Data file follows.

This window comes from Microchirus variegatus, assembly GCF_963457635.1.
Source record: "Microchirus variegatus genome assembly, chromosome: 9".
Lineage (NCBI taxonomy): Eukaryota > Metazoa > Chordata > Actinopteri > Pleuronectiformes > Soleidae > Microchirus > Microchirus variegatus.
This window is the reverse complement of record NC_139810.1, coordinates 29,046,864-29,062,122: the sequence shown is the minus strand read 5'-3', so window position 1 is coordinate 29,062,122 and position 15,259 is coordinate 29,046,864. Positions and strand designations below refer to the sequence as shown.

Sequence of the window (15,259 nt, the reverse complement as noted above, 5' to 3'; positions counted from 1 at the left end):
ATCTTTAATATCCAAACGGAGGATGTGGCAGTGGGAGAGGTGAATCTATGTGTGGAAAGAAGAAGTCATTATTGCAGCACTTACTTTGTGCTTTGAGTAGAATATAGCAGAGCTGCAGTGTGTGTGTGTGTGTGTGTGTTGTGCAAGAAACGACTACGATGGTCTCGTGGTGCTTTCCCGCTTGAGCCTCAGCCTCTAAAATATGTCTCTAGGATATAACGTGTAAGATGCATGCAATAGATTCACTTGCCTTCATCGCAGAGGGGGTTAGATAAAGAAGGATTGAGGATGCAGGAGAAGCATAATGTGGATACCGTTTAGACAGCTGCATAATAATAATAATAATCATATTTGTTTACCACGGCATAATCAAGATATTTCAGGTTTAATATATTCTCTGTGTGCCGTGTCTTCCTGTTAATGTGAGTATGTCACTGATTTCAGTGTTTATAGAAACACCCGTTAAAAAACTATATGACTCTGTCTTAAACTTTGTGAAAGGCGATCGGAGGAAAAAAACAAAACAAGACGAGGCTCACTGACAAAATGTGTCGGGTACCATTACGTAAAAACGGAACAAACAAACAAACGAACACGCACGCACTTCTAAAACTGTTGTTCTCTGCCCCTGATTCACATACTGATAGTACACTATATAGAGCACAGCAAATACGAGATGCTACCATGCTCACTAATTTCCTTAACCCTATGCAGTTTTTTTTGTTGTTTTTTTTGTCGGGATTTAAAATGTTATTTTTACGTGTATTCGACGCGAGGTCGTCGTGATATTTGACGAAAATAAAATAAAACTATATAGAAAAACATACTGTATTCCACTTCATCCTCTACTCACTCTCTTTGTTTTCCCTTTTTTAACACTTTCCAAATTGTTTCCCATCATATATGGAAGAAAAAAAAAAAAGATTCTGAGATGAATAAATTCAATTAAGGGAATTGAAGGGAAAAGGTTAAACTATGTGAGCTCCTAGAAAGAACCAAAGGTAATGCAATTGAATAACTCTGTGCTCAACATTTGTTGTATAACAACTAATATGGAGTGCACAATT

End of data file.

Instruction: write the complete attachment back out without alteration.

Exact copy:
This window comes from Microchirus variegatus, assembly GCF_963457635.1.
Source record: "Microchirus variegatus genome assembly, chromosome: 9".
Lineage (NCBI taxonomy): Eukaryota > Metazoa > Chordata > Actinopteri > Pleuronectiformes > Soleidae > Microchirus > Microchirus variegatus.
This window is the reverse complement of record NC_139810.1, coordinates 29,046,864-29,062,122: the sequence shown is the minus strand read 5'-3', so window position 1 is coordinate 29,062,122 and position 15,259 is coordinate 29,046,864. Positions and strand designations below refer to the sequence as shown.

Sequence of the window (15,259 nt, the reverse complement as noted above, 5' to 3'; positions counted from 1 at the left end):
ATCTTTAATATCCAAACGGAGGATGTGGCAGTGGGAGAGGTGAATCTATGTGTGGAAAGAAGAAGTCATTATTGCAGCACTTACTTTGTGCTTTGAGTAGAATATAGCAGAGCTGCAGTGTGTGTGTGTGTGTGTGTGTTGTGCAAGAAACGACTACGATGGTCTCGTGGTGCTTTCCCGCTTGAGCCTCAGCCTCTAAAATATGTCTCTAGGATATAACGTGTAAGATGCATGCAATAGATTCACTTGCCTTCATCGCAGAGGGGGTTAGATAAAGAAGGATTGAGGATGCAGGAGAAGCATAATGTGGATACCGTTTAGACAGCTGCATAATAATAATAATAATCATATTTGTTTACCACGGCATAATCAAGATATTTCAGGTTTAATATATTCTCTGTGTGCCGTGTCTTCCTGTTAATGTGAGTATGTCACTGATTTCAGTGTTTATAGAAACACCCGTTAAAAAACTATATGACTCTGTCTTAAACTTTGTGAAAGGCGATCGGAGGAAAAAAACAAAACAAGACGAGGCTCACTGACAAAATGTGTCGGGTACCATTACGTAAAAACGGAACAAACAAACAAACGAACACGCACGCACTTCTAAAACTGTTGTTCTCTGCCCCTGATTCACATACTGATAGTACACTATATAGAGCACAGCAAATACGAGATGCTACCATGCTCACTAATTTCCTTAACCCTATGCAGTTTTTTTTGTTGTTTTTTTTGTCGGGATTTAAAATGTTATTTTTACGTGTATTCGACGCGAGGTCGTCGTGATATTTGACGAAAATAAAATAAAACTATATAGAAAAACATACTGTATTCCACTTCATCCTCTACTCACTCTCTTTGTTTTCCCTTTTTTAACACTTTCCAAATTGTTTCCCATCATATATGGAAGAAAAAAAAAAAAGATTCTGAGATGAATAAATTCAATTAAGGGAATTGAAGGGAAAAGGTTAAACTATGTGAGCTCCTAGAAAGAACCAAAGGTAATGCAATTGAATAACTCTGTGCTCAACATTTGTTGTATAACAACTAATATGGAGTGCACAATT